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Stock Photography
© 2006 KenRockwell.com

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Stock photography is where photographers toss their work into a collective bin, called a stock agency, and people who need a photo to use for an advertisement or other purpose rummage through that bin looking for it.

It's called stock because it's in stock, compared to having to hire a photographer to go shoot exactly what they need.


I've never had the organizational skills to submit work to stock agencies. I thought about it in the 1970s, and gave up.

In the old days (pre-internet), stock agencies served to bring together buyers and sellers and organize everything so it could be found.

The difficulty in locating a particular image and the limited availability of stock images and agencies kept the prices high.

The guys who made money were able to keep submitting a lot of the work that these agencies needed each month. They need images you can imagine as being used as a background for an ad. These are the photos of a guy in an airport on the phone while looking at his watch. They are not photos of flowers or sunsets.


People who do stock complain that the money's not in it anymore.

The Internet and digital cameras remove the transactional friction that kept the price high. It also lets buyers find the images they need almost instantly.

I write this article today, May, 2006, because in one of my television advertising production magazines I saw an ad from istockphoto.com. They were advertising images for a dollar each with no restrictions. I looked at their site, and lo and behold, you can get unlimited eternal use of any of their images for a dollar each, at web sizes. Want the image with enough resolution for a full page magazine ad? That's a whole five bucks.

istockphoto has a funny page showing what shots they do and don't need here.

The best photo is a bunch of people in suits engaging in some sort of sport while consuming food and beverage, all rallied around some concept like an idea. The worst photo is the shadow of your dog in front of a brick wall at sunset with flowers in the forest.

If I wanted to do stock, I'd set up my own automated site to sell it, and start reaping in a dollar a shot, before expenses. Most people would sign up and give their images to someone else's site. You'll get paid 20 cents for each dollar image they sell. Wow.

Think you're going to get rich by submitting 1,000 images each month and letting them float? istockphoto.com says they post 14,000 new images every week! Think they're the only stock agency? Have a look at the ads to the right. Click refresh, and you'll probably see ads from even more stock places.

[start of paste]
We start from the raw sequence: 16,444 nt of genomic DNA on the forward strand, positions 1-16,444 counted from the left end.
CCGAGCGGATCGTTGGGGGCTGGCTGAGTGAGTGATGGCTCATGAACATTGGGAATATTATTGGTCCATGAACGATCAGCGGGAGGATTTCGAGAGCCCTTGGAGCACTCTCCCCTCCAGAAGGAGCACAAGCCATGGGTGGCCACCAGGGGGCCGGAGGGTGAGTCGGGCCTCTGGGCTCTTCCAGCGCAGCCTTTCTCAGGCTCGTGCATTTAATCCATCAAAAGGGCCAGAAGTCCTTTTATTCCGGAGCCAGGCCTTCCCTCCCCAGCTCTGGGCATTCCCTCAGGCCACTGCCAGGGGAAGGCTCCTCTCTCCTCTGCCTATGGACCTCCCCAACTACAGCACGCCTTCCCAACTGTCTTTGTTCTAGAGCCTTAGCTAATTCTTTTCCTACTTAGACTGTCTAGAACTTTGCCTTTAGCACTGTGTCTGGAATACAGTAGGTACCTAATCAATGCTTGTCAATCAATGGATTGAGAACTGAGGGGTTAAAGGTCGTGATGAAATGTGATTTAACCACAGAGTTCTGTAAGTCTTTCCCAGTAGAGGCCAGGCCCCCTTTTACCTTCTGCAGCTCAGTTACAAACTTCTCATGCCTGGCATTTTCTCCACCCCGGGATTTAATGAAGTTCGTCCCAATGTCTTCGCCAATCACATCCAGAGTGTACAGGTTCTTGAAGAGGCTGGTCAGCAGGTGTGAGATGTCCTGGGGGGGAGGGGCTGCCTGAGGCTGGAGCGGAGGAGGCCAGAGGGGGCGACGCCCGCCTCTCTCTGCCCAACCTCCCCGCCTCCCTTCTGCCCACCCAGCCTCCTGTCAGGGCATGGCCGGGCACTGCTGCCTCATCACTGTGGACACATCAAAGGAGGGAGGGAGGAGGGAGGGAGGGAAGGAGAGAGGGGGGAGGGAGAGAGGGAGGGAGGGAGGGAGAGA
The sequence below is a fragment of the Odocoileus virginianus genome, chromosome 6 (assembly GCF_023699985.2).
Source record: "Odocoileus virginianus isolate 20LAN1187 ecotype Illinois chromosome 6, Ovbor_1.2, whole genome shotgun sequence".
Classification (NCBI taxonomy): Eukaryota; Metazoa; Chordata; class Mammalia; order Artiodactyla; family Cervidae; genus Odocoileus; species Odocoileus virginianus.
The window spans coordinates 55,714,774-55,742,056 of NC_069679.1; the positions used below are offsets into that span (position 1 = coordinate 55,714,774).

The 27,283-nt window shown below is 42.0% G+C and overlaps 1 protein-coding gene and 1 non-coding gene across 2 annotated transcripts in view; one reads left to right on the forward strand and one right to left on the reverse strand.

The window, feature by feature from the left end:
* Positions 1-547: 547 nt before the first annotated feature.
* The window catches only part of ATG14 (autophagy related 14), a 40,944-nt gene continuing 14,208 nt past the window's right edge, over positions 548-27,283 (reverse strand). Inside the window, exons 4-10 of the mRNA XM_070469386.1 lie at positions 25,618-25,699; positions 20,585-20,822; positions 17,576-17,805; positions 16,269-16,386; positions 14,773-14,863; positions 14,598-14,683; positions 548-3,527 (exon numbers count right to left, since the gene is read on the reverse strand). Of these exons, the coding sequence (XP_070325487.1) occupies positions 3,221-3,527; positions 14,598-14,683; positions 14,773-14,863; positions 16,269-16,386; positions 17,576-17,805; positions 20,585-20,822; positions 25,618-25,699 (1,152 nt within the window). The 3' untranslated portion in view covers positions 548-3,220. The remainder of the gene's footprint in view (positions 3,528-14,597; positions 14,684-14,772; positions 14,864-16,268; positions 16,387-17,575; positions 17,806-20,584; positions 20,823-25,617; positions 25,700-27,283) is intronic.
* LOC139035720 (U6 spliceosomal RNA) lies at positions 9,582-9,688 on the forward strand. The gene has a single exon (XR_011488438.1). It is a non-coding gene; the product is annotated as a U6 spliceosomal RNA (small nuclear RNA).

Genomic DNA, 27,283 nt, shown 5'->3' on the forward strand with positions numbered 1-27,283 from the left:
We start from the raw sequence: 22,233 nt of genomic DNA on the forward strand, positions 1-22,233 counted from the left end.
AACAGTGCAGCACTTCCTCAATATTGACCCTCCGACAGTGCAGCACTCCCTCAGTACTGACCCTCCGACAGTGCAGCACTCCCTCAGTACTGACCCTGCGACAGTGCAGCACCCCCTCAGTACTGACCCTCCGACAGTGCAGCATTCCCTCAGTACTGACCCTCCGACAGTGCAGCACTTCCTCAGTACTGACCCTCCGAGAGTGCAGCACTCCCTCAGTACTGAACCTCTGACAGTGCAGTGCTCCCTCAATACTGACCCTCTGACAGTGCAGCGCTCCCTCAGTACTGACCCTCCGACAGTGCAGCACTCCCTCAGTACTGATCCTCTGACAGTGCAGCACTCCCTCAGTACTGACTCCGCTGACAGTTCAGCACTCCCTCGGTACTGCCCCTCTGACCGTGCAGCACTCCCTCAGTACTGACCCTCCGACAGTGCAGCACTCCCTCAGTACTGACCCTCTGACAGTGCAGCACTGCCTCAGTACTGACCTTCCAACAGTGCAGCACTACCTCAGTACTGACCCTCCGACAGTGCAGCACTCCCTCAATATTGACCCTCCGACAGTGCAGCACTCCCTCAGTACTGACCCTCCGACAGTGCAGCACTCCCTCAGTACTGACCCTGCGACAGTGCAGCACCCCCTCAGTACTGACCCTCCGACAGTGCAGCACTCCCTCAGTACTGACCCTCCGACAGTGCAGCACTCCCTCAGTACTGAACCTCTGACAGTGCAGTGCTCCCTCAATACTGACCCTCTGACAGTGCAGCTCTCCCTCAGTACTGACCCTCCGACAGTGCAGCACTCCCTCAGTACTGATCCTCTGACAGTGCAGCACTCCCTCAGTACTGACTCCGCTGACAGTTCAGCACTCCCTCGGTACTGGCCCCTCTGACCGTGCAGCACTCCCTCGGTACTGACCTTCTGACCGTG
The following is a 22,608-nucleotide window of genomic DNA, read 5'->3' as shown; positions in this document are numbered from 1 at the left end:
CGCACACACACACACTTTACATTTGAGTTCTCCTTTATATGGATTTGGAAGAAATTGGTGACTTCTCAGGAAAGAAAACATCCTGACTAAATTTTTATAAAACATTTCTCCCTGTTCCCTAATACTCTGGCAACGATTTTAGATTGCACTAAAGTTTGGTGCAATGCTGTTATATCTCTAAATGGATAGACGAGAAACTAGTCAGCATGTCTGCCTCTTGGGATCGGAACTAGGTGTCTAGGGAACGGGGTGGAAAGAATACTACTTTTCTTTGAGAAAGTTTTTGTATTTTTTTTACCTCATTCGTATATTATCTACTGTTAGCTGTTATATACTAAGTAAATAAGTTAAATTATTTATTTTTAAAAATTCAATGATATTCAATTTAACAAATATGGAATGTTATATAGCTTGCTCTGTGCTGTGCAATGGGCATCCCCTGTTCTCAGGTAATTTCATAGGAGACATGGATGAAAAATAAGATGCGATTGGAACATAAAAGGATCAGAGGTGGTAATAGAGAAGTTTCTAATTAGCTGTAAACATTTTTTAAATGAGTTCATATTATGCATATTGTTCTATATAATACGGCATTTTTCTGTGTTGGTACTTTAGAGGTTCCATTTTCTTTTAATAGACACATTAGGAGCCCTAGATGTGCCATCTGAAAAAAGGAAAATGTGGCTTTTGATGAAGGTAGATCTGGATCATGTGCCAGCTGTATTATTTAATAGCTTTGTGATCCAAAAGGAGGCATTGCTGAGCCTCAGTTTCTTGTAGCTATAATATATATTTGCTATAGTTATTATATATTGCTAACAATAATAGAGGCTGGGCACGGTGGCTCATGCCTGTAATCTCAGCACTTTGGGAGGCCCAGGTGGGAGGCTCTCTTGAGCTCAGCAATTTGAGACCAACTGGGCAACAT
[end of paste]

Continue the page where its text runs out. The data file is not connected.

If you want to make money in stock the way to do it would be by arbitrage. Start a site and resell the works of others. I would also opine that being the software engineer who codes these websites would be far more lucrative than submitting images to them. Stock photo sites are everywhere. I just happened to see this one advertised someplace that people who actually buy stock will see.

Call me a naysayer, but this doesn't seem like a way to make money. I've always made money by differentiating myself. Stock is the antithesis of differentiation.

Say "NO!" all you want to royalty-free websites like istockphoto.com and the royalty-free discs of several years ago, but so long as enough photographers say YES! to submitting to these folks that will set the market price. This is exactly why I'm too chicken to mess with stock: enough others submit their work for nothing, so no one is going to pay me any more.

Today many of the few images I have on my site pop up first at Google's image search, and I get requests from people wanting to use the images. Of course when they learn my rates they go elsewhere.

This is why I'm especially not getting into stock sales today. Why would anyone buy from me if they can get almost as good for a buck? People who buy these photos are cheap because they can be. If they have top dollar they'll hire someone to shoot exactly what they want. If not, they can get close enough for a buck. If they want better, they can go to Getty Images. Getty sells the good stock photos.

I also hear that Getty just bought istockphoto. That's another thing: Getty is buying up everything in stock and causing lots of whining from photographers.

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